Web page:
On The Mexico Premiere
Many were surprised that the actual world premiere of COCO happened before the Hollywood premiere, in Mexico. It was this that I wanted to ask them about and had the opportunity. I wanted to know how important it was to them to premiere in Mexico.
Writer and Co-Director, who is Latino himself, Adrian Molina answered, “We try to talk as much as we can about how much research that we did on this film, and, and part of the effect that that research had on us wasn’t just on the story. It, it was the fact that, that we were meeting these families and we were making these friends, and we were collaborating with artists all over Mexico. And, and the least we could do to, to pay homage to the beauty of the tradition and the place where they came from; we were just over the moon to have the opportunity to premiere in Mexico, especially in Mexico city at the Palace of Fine Arts.”
Molina added, “All we could do to say thank you so much for opening your hearts, opening the doors, and maybe a gesture on our part to say what a beautiful tradition. This is where it comes from everyone. Take notice.
Post Credits Scene/Image You Must Not Miss
While this will largely be missed as people leave theaters as soon as the credits roll, treat this as a Marvel movie, for one special reason.
There is a large collage at the end of photos. It’s important.
Unkrich explains, “We ended up extending the opportunity to everyone in the company to submit a photo of somebody who they had lost who was important to them and we did that. My grandmother’s in there.”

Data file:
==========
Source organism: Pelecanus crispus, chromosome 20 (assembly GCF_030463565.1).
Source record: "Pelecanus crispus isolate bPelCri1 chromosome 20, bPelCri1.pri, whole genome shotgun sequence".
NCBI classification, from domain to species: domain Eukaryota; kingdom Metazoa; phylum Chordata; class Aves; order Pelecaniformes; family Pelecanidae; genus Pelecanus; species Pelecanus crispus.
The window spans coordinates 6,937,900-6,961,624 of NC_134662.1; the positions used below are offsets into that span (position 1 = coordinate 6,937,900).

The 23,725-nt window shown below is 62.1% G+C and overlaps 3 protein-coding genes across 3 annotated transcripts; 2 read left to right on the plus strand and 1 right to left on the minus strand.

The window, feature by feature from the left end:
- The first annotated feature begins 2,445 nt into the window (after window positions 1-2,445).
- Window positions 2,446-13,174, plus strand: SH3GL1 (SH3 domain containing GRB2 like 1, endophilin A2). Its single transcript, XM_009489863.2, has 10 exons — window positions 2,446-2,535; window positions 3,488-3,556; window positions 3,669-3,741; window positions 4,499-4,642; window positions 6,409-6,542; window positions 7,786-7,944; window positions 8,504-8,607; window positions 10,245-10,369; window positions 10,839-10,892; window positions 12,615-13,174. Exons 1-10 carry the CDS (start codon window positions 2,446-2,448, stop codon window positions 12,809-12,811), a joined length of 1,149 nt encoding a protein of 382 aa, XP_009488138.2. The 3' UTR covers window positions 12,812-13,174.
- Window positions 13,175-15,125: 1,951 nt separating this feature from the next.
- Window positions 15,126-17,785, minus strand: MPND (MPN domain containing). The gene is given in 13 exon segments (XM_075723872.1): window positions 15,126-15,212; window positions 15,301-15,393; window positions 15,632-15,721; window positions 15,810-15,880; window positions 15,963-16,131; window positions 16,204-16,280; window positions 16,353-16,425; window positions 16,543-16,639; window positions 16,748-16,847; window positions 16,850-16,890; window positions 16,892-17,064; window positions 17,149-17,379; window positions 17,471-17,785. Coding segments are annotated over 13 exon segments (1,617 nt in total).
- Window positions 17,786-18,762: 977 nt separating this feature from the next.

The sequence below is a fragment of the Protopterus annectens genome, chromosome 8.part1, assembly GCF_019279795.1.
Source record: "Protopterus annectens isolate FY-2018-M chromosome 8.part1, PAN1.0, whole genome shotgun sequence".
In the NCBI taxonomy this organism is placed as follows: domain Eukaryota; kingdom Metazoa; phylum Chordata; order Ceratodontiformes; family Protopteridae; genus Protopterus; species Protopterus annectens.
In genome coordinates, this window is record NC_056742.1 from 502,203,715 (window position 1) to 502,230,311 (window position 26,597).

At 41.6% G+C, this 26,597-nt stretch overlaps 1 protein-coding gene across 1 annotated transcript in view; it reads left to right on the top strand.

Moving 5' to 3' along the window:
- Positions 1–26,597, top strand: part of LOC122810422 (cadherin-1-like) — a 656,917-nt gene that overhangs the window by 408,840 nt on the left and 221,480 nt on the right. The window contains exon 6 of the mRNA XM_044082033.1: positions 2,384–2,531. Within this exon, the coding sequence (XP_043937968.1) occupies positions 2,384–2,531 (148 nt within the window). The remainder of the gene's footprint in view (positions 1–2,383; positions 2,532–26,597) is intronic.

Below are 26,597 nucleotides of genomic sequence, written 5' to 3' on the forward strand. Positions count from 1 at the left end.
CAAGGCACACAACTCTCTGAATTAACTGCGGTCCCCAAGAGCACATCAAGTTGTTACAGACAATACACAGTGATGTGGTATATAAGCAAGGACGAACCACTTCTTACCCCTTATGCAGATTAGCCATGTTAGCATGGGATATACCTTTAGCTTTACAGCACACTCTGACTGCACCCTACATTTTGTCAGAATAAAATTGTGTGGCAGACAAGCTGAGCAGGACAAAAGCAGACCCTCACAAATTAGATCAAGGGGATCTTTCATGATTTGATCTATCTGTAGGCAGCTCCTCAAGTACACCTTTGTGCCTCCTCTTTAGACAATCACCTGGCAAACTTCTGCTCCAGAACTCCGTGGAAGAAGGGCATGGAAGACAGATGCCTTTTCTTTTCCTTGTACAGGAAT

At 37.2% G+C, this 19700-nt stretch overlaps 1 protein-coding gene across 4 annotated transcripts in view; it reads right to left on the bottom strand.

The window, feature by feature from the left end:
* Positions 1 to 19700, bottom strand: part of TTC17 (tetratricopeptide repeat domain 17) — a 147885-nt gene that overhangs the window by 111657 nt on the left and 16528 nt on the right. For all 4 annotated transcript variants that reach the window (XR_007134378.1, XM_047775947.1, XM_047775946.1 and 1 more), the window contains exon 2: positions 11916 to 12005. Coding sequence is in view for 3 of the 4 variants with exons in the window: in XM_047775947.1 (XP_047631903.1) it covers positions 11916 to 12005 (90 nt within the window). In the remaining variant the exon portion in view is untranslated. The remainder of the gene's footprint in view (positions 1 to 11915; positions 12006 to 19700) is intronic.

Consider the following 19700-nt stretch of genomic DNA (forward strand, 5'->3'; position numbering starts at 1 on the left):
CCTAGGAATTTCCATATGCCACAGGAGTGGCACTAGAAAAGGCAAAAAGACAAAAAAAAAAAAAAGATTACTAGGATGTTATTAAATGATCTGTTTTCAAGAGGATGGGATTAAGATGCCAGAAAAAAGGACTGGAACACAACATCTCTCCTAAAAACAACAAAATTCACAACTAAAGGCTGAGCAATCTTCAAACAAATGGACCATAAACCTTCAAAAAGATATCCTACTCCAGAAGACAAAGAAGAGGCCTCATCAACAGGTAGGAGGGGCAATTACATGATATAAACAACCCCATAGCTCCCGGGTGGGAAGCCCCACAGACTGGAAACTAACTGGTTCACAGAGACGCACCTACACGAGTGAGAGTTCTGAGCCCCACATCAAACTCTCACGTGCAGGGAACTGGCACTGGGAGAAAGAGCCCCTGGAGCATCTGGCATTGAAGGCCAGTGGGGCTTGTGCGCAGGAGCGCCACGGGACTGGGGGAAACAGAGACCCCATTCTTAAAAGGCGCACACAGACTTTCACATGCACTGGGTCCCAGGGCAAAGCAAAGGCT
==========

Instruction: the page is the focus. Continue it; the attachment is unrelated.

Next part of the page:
Anderson’s mom is on what they call the digital ofrenda. Molina’s grandparents. An animator they had lost. Steve Jobs. Don Rickles. And yes, Walt Disney.
How They’d Like to Be Remembered
Molina: “I would probably like to be remember as someone who tried to use their art to make the world a better place.”
Unkrich made us laugh by saying what Molina said and then, “And I will add on to that the same think I always tell my kids; the only thing I want for them is to be kind people. That’s always the most important thing to me, so I would like to be remembered as somebody who was kind and fair.”
Anderson said what Molina said plus what Unkrich said, and added, “I think especially as a woman who had courage to learn how to find my voice, and to set an example for other- I’m always conscious of that in the world. If you’re in any kind of a public figure to set an example to find your voice and speak out loud about things that matter.”
I can’t wait to see more from these talented folks in the future. They have truly created a timeless masterpiece.
Now, let’s take a look at the final trailer released…
COCO playing in theatres everywhere NOW!
MORE FROM THIS DISNEY/PIXAR/ABC PRESS TRIP:
Olaf’s Frozen Adventure REVIEW and Interviews!
Pixar Coco Movie Review – No Spoilers, but parents questions answered!
Hollywood Coco Premiere – My red carpet experience!
Interview with Benjamin Bratt from Coco
Interview with Gael Garcia Bernal – Hector from Coco!
Coco Toys, Books and Gift Ideas
Interview with Alanna Ubach and Anthony Gonzalez
6 Things to Know about Big Hero 6 The Series – premiering Nov 20th!
Interview – Kevin Probably Saves the World – Politics, Religion, and Jason Ritter!
Interview – Designated Survivor – Italia Ricci and more!